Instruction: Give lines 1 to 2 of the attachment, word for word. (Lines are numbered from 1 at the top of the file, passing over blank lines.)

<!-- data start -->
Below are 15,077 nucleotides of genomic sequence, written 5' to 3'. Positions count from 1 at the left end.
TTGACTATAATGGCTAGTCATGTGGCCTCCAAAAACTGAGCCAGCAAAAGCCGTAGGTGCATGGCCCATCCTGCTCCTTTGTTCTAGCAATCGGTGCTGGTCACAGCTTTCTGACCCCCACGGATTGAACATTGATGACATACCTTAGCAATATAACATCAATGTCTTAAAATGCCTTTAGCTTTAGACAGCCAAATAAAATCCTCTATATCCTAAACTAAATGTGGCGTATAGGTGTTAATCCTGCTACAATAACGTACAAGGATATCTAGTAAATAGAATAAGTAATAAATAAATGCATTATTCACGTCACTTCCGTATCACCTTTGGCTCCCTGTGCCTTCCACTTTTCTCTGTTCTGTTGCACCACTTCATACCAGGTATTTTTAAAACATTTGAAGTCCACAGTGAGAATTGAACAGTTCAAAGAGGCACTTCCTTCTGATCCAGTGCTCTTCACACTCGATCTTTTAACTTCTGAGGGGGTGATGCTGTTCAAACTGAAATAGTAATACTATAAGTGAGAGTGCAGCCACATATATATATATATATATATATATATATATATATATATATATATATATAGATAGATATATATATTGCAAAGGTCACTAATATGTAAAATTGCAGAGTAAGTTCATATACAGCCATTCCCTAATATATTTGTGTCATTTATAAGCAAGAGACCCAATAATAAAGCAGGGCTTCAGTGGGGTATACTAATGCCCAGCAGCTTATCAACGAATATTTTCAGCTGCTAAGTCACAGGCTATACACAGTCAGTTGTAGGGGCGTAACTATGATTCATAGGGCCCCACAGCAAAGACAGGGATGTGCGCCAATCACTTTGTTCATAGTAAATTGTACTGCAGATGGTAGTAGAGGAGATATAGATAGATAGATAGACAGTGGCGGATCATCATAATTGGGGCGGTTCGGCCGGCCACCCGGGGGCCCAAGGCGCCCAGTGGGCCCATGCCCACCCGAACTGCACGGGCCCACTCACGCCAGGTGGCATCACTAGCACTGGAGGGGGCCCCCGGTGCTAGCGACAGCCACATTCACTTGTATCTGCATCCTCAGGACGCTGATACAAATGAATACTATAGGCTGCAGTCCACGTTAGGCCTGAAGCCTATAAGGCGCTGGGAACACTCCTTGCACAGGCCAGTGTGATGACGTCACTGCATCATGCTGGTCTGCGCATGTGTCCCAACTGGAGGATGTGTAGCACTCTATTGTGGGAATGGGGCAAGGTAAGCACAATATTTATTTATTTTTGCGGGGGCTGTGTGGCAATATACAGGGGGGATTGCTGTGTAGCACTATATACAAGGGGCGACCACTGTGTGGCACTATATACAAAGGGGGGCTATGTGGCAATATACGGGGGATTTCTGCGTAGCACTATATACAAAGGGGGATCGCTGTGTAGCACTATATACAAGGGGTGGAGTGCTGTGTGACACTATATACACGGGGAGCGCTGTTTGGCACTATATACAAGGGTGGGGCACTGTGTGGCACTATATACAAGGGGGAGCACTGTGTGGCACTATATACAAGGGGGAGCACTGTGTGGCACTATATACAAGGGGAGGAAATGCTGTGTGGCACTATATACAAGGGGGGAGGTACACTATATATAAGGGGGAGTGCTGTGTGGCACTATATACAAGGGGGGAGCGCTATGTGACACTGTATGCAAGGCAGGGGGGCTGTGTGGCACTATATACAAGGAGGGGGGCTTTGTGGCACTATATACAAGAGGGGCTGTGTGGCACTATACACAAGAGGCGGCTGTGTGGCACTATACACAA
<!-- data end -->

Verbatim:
Below are 15,077 nucleotides of genomic sequence, written 5' to 3'. Positions count from 1 at the left end.
TTGACTATAATGGCTAGTCATGTGGCCTCCAAAAACTGAGCCAGCAAAAGCCGTAGGTGCATGGCCCATCCTGCTCCTTTGTTCTAGCAATCGGTGCTGGTCACAGCTTTCTGACCCCCACGGATTGAACATTGATGACATACCTTAGCAATATAACATCAATGTCTTAAAATGCCTTTAGCTTTAGACAGCCAAATAAAATCCTCTATATCCTAAACTAAATGTGGCGTATAGGTGTTAATCCTGCTACAATAACGTACAAGGATATCTAGTAAATAGAATAAGTAATAAATAAATGCATTATTCACGTCACTTCCGTATCACCTTTGGCTCCCTGTGCCTTCCACTTTTCTCTGTTCTGTTGCACCACTTCATACCAGGTATTTTTAAAACATTTGAAGTCCACAGTGAGAATTGAACAGTTCAAAGAGGCACTTCCTTCTGATCCAGTGCTCTTCACACTCGATCTTTTAACTTCTGAGGGGGTGATGCTGTTCAAACTGAAATAGTAATACTATAAGTGAGAGTGCAGCCACATATATATATATATATATATATATATATATATATATATATATATATATAGATAGATATATATATTGCAAAGGTCACTAATATGTAAAATTGCAGAGTAAGTTCATATACAGCCATTCCCTAATATATTTGTGTCATTTATAAGCAAGAGACCCAATAATAAAGCAGGGCTTCAGTGGGGTATACTAATGCCCAGCAGCTTATCAACGAATATTTTCAGCTGCTAAGTCACAGGCTATACACAGTCAGTTGTAGGGGCGTAACTATGATTCATAGGGCCCCACAGCAAAGACAGGGATGTGCGCCAATCACTTTGTTCATAGTAAATTGTACTGCAGATGGTAGTAGAGGAGATATAGATAGATAGATAGACAGTGGCGGATCATCATAATTGGGGCGGTTCGGCCGGCCACCCGGGGGCCCAAGGCGCCCAGTGGGCCCATGCCCACCCGAACTGCACGGGCCCACTCACGCCAGGTGGCATCACTAGCACTGGAGGGGGCCCCCGGTGCTAGCGACAGCCACATTCACTTGTATCTGCATCCTCAGGACGCTGATACAAATGAATACTATAGGCTGCAGTCCACGTTAGGCCTGAAGCCTATAAGGCGCTGGGAACACTCCTTGCACAGGCCAGTGTGATGACGTCACTGCATCATGCTGGTCTGCGCATGTGTCCCAACTGGAGGATGTGTAGCACTCTATTGTGGGAATGGGGCAAGGTAAGCACAATATTTATTTATTTTTGCGGGGGCTGTGTGGCAATATACAGGGGGGATTGCTGTGTAGCACTATATACAAGGGGCGACCACTGTGTGGCACTATATACAAAGGGGGGCTATGTGGCAATATACGGGGGATTTCTGCGTAGCACTATATACAAAGGGGGATCGCTGTGTAGCACTATATACAAGGGGTGGAGTGCTGTGTGACACTATATACACGGGGAGCGCTGTTTGGCACTATATACAAGGGTGGGGCACTGTGTGGCACTATATACAAGGGGGAGCACTGTGTGGCACTATATACAAGGGGGAGCACTGTGTGGCACTATATACAAGGGGAGGAAATGCTGTGTGGCACTATATACAAGGGGGGAGGTACACTATATATAAGGGGGAGTGCTGTGTGGCACTATATACAAGGGGGGAGCGCTATGTGACACTGTATGCAAGGCAGGGGGGCTGTGTGGCACTATATACAAGGAGGGGGGCTTTGTGGCACTATATACAAGAGGGGCTGTGTGGCACTATACACAAGAGGCGGCTGTGTGGCACTATACACAA